Democracy Fund Voter Study Group report questions conventional wisdom that democracy is in decline, but finds concerning trends as authoritarian support consolidates among Trump supporters
Washington, D.C. – March 13, 2018
Americans’ support for an authoritarian leader declined for the first time in two decades, according to a new report from the Democracy Fund Voter Study Group. "Follow the Leader: Exploring American Support for Democracy and Authoritarianism,” nevertheless finds worrying developments among the 29% of Americans who say that an authoritarian alternative to democracy would be favorable.
The new report by Lee Drutman (New America), Larry Diamond (Hoover Institution), and Joe Goldman (Democracy Fund) is part of a unique, multi-year study from the Democracy Fund Voter Study Group, a research collaboration of leading analysts and scholars from across the political spectrum examining the evolving views of American voters.
“The good news is that the sky is not falling – Americans are not abandoning democracy,” said Democracy Fund President Joe Goldman. “But in the midst of historic levels of polarization and new pressures on our constitutional checks and balances, the reality that more than a quarter of the American public seems open to turning away from democracy should worry anyone who cares about a healthy, responsive political system.”
Key findings from the report include:
The overwhelming majority of Americans support democracy and most of those who express negative views about it are opposed to authoritarian alternatives. In fact, the report finds no relationship between dissatisfaction with democracy and support for an authoritarian system in which a strong leader doesn’t have to bother with Congress or elections.
Nearly a quarter of Americans say that a strong leader who doesn’t have to bother with Congress or elections would be “fairly” or “very good,” and 18 percent say that army rule would be “fairly” or “very good.”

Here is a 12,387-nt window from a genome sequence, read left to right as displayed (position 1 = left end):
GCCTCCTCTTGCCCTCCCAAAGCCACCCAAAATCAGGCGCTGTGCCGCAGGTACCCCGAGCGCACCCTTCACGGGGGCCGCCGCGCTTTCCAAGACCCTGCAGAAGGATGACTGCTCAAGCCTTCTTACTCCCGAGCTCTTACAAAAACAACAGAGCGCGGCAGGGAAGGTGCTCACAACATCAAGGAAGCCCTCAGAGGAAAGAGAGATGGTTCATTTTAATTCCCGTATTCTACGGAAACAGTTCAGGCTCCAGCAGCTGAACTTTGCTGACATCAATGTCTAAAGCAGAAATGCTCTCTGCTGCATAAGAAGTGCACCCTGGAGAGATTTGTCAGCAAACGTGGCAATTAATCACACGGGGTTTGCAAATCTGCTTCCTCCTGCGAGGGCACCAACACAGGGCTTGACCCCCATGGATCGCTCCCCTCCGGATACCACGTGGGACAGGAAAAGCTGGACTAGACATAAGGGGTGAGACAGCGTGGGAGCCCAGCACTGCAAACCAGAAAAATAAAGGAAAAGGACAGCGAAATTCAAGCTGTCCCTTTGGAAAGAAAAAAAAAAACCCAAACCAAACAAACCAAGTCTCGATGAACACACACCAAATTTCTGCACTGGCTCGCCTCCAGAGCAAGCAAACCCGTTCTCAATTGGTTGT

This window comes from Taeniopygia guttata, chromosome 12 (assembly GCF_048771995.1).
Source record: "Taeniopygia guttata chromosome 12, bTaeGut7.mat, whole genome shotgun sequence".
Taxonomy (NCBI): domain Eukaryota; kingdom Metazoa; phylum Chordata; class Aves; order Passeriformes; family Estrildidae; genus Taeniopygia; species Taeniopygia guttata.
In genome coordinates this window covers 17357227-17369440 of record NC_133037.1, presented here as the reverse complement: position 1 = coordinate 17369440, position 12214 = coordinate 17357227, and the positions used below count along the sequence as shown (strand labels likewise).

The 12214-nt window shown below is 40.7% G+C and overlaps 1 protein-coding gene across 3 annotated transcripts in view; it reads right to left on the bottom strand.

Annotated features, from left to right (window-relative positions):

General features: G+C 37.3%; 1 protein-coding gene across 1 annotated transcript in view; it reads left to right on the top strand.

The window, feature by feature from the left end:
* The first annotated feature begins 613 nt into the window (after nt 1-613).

Support for a strong leader declined to 1995 levels after a two-decade increase. During these two decades, Democrats expressed greater support for a strong leader, but this reversed in 2017 as Republicans became far more likely to say that having a “strong leader” is a good system.
Thirty-two percent of Trump primary voters support a “strong leader” who doesn’t have to bother with Congress or elections. Support for this option is especially high (45 percent) among those who voted for Barack Obama in 2012 and then voted for Donald Trump in 2016.
The highest levels of support for authoritarian leadership come from those who are disaffected, disengaged from politics, deeply distrustful of experts, culturally conservative, and have negative views towards racial minorities.
“While the overwhelming majority of Americans support democracy, there is a reason to be concerned, as support for democracy in the U.S. and rejection of authoritarian options is weaker than in many of our peer democracies around the world,” said Larry Diamond, senior fellow, Hoover Institution. “We need to renew our understanding of and commitment to democracy and the values that undergird it — pluralism, mutual respect and tolerance, flexibility, a willingness to compromise, and critical thinking. We cannot take democracy for granted.”
“This report highlights a problem with our current two-party system,” said Lee Drutman, senior fellow at New America. “If some Americans feel a political party does not represent them, they are left with only one other option. If that party becomes a party of racial resentment and authoritarian leadership, many individuals will update their beliefs to fit with their partisan identity. Otherwise, they can drop out of the political system altogether, which will presumably lead to more doubts about democracy.”
The full “Follow the Leader” report can be found here.
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